[SI-LIST] Re: effects of pattern on transmission line - DDR2

Well, even with ideal Vtt regulation, you get into data pattern 
dependent threshold crossing times (Inter-symbol Interference) with this 
example. The timing of the threshold crossing of a transition is a 
function of the data bits preceeding it, producing data-dependent jitter.

With the alternating block, the driver output never reaches full Vol or 
Voh; a threshold set at the midpoint of the swing produces minimum bias 
distortion (near-equal 1-0 width).  When the line is allowed to remain 
in one state for sufficient time, the line reaches steady-state Vol or 
Voh.  Now, the first edge transmitted after the steady-state voltage has 
been reached has further to go to reach Vth, which means it happens 
later on the edge than it did in the alternations case.  Couple that 
with a return transition on the next edge, and you have a 
narrower-than-ideal bit with minimum overdrive.

Vtt regulation (as contrasted to Vth) may cause the driver's operating 
point to shift slightly, as the load line moves along the driver's IV 
curve.  I try to derive Vth at the receiver from the driver's Vddq 
supply with an RC filter, and derive the reference for the Vtt supply 
likewise.  This tends to make everything track proportionally, at least 
at low to mid-frequency.

Regards

Mike

steve weir wrote:

> Shane, in the end it is Vtt at the differential amplifier input.  But, most 
> of us only get to see it on the PWB.
> 
> Steve.
> At 01:57 PM 1/15/2004 -0800, San Miguel, Shane wrote:
> 
>>By VTT supply, do you mean on-die or external (supplied by the system or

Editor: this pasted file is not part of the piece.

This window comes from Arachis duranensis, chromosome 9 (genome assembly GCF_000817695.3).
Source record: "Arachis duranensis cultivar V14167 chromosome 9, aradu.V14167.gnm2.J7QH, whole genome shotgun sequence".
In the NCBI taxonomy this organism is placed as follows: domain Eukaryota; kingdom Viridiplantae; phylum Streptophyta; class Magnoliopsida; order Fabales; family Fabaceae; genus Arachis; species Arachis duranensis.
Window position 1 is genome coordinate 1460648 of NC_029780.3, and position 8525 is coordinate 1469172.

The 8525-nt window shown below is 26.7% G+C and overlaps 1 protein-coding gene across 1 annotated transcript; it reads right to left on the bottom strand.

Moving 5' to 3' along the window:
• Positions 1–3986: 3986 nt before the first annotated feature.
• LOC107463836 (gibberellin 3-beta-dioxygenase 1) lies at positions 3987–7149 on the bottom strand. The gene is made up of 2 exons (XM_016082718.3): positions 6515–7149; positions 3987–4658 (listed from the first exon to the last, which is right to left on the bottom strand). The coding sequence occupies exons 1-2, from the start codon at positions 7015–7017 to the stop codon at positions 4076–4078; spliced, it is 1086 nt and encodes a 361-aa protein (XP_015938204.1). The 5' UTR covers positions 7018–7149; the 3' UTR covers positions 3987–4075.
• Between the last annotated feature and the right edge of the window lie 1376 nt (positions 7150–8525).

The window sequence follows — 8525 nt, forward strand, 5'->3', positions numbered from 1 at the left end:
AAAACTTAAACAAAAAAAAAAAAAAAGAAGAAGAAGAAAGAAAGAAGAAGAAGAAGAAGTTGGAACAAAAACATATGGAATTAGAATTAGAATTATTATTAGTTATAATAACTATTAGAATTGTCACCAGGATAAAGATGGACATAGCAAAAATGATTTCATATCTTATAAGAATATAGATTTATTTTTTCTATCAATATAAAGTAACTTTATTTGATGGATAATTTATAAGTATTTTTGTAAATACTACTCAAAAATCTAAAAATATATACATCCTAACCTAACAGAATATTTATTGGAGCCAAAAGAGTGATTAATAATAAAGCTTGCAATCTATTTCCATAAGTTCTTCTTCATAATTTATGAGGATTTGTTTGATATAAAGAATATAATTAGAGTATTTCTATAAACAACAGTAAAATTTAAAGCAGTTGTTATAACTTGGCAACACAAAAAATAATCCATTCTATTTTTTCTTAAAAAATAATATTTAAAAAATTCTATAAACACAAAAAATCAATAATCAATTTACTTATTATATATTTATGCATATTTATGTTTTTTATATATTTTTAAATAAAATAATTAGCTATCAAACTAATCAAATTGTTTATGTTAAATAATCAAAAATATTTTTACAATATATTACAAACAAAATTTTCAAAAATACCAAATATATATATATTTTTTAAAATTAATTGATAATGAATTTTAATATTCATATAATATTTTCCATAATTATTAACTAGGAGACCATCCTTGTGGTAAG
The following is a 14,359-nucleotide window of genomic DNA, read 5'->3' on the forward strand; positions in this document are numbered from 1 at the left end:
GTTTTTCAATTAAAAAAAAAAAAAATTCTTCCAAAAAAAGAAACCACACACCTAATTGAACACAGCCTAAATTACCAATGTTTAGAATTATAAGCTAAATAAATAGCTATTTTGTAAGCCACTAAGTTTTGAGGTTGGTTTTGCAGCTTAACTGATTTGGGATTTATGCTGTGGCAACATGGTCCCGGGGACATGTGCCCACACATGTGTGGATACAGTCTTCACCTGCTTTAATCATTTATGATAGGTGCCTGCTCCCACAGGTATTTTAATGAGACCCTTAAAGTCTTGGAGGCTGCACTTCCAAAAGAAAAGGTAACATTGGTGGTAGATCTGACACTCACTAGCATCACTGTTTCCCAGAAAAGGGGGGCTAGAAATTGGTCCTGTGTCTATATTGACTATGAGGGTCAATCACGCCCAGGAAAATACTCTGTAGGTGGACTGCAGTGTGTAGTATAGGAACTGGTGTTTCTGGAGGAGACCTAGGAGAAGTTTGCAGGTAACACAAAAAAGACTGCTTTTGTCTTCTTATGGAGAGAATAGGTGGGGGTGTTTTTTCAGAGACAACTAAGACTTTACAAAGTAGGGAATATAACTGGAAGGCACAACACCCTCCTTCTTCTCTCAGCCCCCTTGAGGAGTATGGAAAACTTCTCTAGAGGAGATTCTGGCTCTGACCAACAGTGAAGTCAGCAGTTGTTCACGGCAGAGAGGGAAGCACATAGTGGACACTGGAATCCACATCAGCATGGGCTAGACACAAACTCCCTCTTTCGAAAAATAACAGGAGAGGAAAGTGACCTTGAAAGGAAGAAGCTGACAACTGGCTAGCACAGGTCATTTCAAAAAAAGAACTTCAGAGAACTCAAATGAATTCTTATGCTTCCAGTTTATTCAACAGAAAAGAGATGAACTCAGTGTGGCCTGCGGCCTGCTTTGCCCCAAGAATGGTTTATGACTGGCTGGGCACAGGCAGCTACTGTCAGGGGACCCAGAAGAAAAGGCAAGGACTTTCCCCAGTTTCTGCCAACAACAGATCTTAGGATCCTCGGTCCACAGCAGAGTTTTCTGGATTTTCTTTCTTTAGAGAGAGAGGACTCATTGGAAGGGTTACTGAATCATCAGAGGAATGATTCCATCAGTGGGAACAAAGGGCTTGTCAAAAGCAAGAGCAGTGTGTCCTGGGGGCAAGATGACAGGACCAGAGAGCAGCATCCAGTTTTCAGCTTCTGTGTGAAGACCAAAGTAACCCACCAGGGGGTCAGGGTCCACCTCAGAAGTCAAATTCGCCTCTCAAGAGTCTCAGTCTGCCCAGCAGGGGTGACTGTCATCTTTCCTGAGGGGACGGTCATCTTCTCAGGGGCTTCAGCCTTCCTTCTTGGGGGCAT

>>tester)?
>>
>>Shane San Miguel
>>
>>-----Original Message-----
>>From: Steve Horne [mailto:sch@xxxxxxxxxxxxxx]
>>Sent: Thursday, January 15, 2004 1:52 PM
>>To: weirsp@xxxxxxxxxx
>>Cc: San Miguel, Shane; silist
>>Subject: Re: [SI-LIST] Re: effects of pattern on transmission line -
>>DDR2
>>
>>
>>Another issue that can affect this is what the other bits'
>>transitions are doing to the VTT termination supply.  Having all
>>the other bits have an opposite state than the victim (before,
>>during and after the isolated 1) may yank the VTT supply in an
>>unfavorable direction, affecting the victim bit.  At least this
>>was the case in DDR1.  Your VTT decoupling is therefore an
>>important variable in this analysis.
>>
>>Steve H.
>>
>>steve weir writes:
>> > Shane, what you are dealing with is group delay.  You can find it
>>described
>> > in any filter literature.  The low frequency components of the long
>>periods
>> > before and after the single pulse travel at a different rate than the
>>high
>> > frequency components of the pulse.  This alters the pulse baseline
>>and
>> > shape.  The isolated pulse will appear larger, and more unipolar than
>>the
>> > later training pulses which will be almost uniform about the origin,
>>and
>> > very close in shape to each other, as the system has stabilized.
>> >
>> > Steve.
>> >
>> > At 11:31 AM 1/15/2004 -0800, San Miguel, Shane wrote:
>> > >I have two data patterns of interest (I'll try text) both are a 4
>>burst
>> > >of 4 type
>> > >
>> > >
>> > >----<xxxxxxxxxxxxxxx>----
>> > >
>> > >
>> > >
>> > >----_________| |______------
>> > >
>> > >
>> > >
>> > >In the first pattern we have an alternating 010101 type of pattern.
>>The
>> > >second pattern is all zero's with a 1 in the middle.  The first
>>pattern
>> > >(more traditional) is intended to stabilize the transmission line
>>before
>> > >the measurement is made.  We forget the first and last couple of
>>edges
>> > >and make rise/fall time measurements on each of the edges in the
>>middle
>> > >of the train.
>> > >
>> > >
>> > >
>> > >My thinking is that the second pattern will produce a slower edge
>> > >because you have no activity and the BAM!  You have to fill up all
>>this
>> > >trace capacitance and by the time you do that, the data is done.
>> > >
>> > >
>> > >
>> > >I guess my "rule of thumb" is what is stumping me.  I look at the
>>first
>> > >pattern and go "ok, stable DC level, more repeatable results".  I
>>look
>> > >at the second pattern and go "look at that inductive kick - what a
>> > >reflection" or "how much is that edge going to roll over"...
>> > >
>> > >
>> > >
>> > >Anyone care to educate me on the transmission line behavior with the
>>two
>> > >patterns?
>> > >
>> > >
>> > >
>> > >Shane San Miguel
>> > >
>> > >
>> > >
>> > >
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> 
> 
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